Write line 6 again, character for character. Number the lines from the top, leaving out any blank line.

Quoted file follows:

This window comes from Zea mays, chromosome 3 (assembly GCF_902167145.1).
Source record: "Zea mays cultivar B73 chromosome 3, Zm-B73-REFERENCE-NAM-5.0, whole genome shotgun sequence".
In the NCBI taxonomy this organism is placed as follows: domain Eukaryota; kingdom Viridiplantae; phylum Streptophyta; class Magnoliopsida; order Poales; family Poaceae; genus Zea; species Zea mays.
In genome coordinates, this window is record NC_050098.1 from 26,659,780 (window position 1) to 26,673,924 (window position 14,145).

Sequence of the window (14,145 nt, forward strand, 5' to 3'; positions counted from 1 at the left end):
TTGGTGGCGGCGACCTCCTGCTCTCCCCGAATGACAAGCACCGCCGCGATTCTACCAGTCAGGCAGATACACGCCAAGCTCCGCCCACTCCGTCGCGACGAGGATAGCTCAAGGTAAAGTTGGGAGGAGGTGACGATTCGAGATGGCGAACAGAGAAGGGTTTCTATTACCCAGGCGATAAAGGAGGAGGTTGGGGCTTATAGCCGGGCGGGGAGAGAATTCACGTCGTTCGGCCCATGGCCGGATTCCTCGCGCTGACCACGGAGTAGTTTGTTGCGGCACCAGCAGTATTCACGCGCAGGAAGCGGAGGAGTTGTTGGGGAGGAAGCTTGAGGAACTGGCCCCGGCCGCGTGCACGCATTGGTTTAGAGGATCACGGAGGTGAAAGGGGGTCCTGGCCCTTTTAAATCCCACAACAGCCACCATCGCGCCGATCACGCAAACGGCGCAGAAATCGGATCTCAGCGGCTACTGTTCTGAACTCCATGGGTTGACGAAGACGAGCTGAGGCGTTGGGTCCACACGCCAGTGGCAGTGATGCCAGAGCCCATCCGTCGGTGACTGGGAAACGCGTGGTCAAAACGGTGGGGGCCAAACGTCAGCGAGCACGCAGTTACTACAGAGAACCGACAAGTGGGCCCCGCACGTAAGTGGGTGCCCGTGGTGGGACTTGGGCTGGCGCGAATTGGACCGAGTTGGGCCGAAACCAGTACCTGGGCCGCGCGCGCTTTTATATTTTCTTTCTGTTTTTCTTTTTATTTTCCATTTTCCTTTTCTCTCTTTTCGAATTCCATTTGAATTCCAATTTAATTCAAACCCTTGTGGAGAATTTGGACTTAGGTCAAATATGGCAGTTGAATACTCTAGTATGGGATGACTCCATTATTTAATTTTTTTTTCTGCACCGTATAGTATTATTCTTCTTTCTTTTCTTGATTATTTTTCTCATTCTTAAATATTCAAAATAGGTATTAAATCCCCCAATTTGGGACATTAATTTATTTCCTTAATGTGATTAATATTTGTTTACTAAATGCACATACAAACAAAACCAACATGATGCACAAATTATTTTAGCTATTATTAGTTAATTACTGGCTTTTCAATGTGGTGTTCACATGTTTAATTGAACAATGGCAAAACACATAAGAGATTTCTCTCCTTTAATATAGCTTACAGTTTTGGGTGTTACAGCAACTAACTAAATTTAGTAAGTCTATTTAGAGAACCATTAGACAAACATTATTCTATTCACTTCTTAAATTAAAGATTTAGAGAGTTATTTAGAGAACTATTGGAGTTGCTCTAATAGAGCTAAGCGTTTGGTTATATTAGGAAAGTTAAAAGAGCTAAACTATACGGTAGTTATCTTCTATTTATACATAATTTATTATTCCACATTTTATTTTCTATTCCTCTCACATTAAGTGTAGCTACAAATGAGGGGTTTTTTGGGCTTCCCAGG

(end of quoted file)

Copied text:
TTGGTGGCGGCGACCTCCTGCTCTCCCCGAATGACAAGCACCGCCGCGATTCTACCAGTCAGGCAGATACACGCCAAGCTCCGCCCACTCCGTCGCGACGAGGATAGCTCAAGGTAAAGTTGGGAGGAGGTGACGATTCGAGATGGCGAACAGAGAAGGGTTTCTATTACCCAGGCGATAAAGGAGGAGGTTGGGGCTTATAGCCGGGCGGGGAGAGAATTCACGTCGTTCGGCCCATGGCCGGATTCCTCGCGCTGACCACGGAGTAGTTTGTTGCGGCACCAGCAGTATTCACGCGCAGGAAGCGGAGGAGTTGTTGGGGAGGAAGCTTGAGGAACTGGCCCCGGCCGCGTGCACGCATTGGTTTAGAGGATCACGGAGGTGAAAGGGGGTCCTGGCCCTTTTAAATCCCACAACAGCCACCATCGCGCCGATCACGCAAACGGCGCAGAAATCGGATCTCAGCGGCTACTGTTCTGAACTCCATGGGTTGACGAAGACGAGCTGAGGCGTTGGGTCCACACGCCAGTGGCAGTGATGCCAGAGCCCATCCGTCGGTGACTGGGAAACGCGTGGTCAAAACGGTGGGGGCCAAACGTCAGCGAGCACGCAGTTACTACAGAGAACCGACAAGTGGGCCCCGCACGTAAGTGGGTGCCCGTGGTGGGACTTGGGCTGGCGCGAATTGGACCGAGTTGGGCCGAAACCAGTACCTGGGCCGCGCGCGCTTTTATATTTTCTTTCTGTTTTTCTTTTTATTTTCCATTTTCCTTTTCTCTCTTTTCGAATTCCATTTGAATTCCAATTTAATTCAAACCCTTGTGGAGAATTTGGACTTAGGTCAAATATGGCAGTTGAATACTCTAGTATGGGATGACTCCATTATTTAATTTTTTTTTCTGCACCGTATAGTATTATTCTTCTTTCTTTTCTTGATTATTTTTCTCATTCTTAAATATTCAAAATAGGTATTAAATCCCCCAATTTGGGACATTAATTTATTTCCTTAATGTGATTAATATTTGTTTACTAAATGCACATACAAACAAAACCAACATGATGCACAAATTATTTTAGCTATTATTAGTTAATTACTGGCTTTTCAATGTGGTGTTCACATGTTTAATTGAACAATGGCAAAACACATAAGAGATTTCTCTCCTTTAATATAGCTTACAGTTTTGGGTGTTACAGCAACTAACTAAATTTAGTAAGTCTATTTAGAGAACCATTAGACAAACATTATTCTATTCACTTCTTAAATTAAAGATTTAGAGAGTTATTTAGAGAACTATTGGAGTTGCTCTAATAGAGCTAAGCGTTTGGTTATATTAGGAAAGTTAAAAGAGCTAAACTATACGGTAGTTATCTTCTATTTATACATAATTTATTATTCCACATTTTATTTTCTATTCCTCTCACATTAAGTGTAGCTACAAATGAGGGGTTTTTTGGGCTTCCCAGG